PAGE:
Steel prices: the snake is back

Written by AS Firoz | Updated: Jun 30 2009, 04:30am hrs
It is a big relief for the steel industry globally to see a rather unexpected rise in steel prices. Most had believed earlier that more optimistic scenarios would not incorporate anything beyond a status quo in prices. Today, one has seen just not that, but, a rise over 50% from the lows of the recent times.

The good news is that global production numbers for May are higher from the previous month by about 6 million tonne. There has been improvement month-on-month indicating clearly that the worst has been left behind.

However, the May output of 95.6 million tonne of crude steel are still 21% lower, year-on-year. Therefore, it is not difficult to understand that the current prices are being held at fairly low levels of supply. The price hike is being driven by lack of sufficient steel on offer in the world market. China's involvement in the export market has been minimal. Users, seeing hopes of an economic recovery and being backed by easier finance, are able to raise inventories. Steel consumers are seeing the end of opportunities of procuring steel in their own terms.

Traders and stockists are showing willingness to buy and hold stock to make a few bucks in the days ahead. Iron ore prices in major contracts did not fall as much as one had expected earlier.

In fact, with higher ocean freight, iron ore, scrap and coal are turning out to be more expensive than one had expected. With this, the fear of low-cost steel creating a low price syndrome in the market seems to have gone. Confidence is back in a limited way in the world of steel.

The pure panic of falling prices and the fearful sight of inventories are no longer driving the sentiments of steelmakers.

But, all is not so well. The price rise has been more prominent for HR and CR coils and sheets. Long products price rise has been driven more by higher ocean freight costs of scrap than by an upturn in demand. Prices of plates continue to remain weak.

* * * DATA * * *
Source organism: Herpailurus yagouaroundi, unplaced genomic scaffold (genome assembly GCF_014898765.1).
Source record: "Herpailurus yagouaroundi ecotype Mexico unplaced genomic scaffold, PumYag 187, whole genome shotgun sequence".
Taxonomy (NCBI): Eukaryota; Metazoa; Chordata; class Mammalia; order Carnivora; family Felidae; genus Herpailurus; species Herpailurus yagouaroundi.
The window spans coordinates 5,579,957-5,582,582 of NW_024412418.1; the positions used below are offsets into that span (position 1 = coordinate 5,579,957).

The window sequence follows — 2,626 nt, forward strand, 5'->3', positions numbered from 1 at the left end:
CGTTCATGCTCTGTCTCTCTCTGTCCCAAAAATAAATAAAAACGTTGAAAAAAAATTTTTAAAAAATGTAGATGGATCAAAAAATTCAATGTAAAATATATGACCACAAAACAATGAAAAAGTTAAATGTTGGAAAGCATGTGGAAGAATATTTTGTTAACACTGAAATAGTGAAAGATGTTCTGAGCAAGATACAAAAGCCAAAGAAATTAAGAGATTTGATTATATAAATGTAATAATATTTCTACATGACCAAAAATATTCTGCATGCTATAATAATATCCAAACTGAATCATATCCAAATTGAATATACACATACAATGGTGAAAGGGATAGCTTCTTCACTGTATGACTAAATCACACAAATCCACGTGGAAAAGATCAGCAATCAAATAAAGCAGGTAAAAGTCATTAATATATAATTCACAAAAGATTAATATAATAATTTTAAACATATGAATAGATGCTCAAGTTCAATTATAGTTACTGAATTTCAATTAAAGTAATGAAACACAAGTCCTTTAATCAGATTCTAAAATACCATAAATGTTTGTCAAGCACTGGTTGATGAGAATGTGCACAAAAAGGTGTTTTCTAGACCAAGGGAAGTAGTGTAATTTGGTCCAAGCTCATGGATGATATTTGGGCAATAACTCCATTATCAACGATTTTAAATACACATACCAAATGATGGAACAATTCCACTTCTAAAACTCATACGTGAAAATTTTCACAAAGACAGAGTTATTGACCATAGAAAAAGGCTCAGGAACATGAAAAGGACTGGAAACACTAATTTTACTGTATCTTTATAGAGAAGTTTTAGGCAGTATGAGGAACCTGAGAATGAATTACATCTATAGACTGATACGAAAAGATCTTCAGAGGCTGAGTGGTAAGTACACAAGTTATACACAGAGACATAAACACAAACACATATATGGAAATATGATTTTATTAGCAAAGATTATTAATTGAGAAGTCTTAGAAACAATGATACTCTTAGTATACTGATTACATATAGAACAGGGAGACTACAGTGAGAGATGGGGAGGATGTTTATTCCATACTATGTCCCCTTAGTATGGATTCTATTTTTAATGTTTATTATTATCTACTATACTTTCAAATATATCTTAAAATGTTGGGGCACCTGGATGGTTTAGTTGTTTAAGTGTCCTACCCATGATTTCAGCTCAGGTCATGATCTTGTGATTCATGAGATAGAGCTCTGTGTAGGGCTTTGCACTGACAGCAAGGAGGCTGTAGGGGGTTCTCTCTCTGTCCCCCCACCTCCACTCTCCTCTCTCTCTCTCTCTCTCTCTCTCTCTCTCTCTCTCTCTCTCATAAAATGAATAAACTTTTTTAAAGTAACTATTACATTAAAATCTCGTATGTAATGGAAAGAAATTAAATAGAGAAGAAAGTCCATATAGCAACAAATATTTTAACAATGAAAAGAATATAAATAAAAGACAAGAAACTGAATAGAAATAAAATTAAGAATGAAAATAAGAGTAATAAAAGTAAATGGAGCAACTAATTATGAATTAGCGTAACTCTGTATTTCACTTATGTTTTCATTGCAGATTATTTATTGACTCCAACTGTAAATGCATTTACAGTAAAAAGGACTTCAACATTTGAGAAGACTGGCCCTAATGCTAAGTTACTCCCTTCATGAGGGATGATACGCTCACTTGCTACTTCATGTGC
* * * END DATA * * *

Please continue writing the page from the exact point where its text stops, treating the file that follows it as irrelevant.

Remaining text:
The current conditions of the steel market have been shaped by the factors on the demand side of the market. The sudden drop in demand brought prices down to the rock bottom and the marginal improvement in demand is helping prices up. However, steel pricing conditions in the relatively longer term are determined by the supply side of the market.

Steel prices will hold strong if and only if the excess supply potential is wiped out. It is unlikely that steel demand will be back so quickly that it will absorb the current excess production capacity immediately to lead to another shortage syndrome for yet another speculative and panic driven surge in prices of the kind witnessed in the middle of the last year.

But, the steel industry will gain from slow and steady growth worldwide.

In the days ahead, one will have to watch out for the threat from Chinese steel on the world market. It is very unlikely that the country will go on and building industrial infrastructure and stock of commodities including steel and iron ore. The fall in their exports in general will hit their growth path significantly. It will always be increasingly difficult to substitute their exports by domestic sales, despite the fact that exports actually have not been as important as their domestic market has been all this while. But, large purely export-based capacities will certainly suffer. In steel, the upcoming coastal steel plants will certainly look to tap the world market. They are of global size and have state-of-the-art technology. They are potential headache for others in the long run. The steel price trend will perhaps look like the picture of the snake in world steel dynamics reports!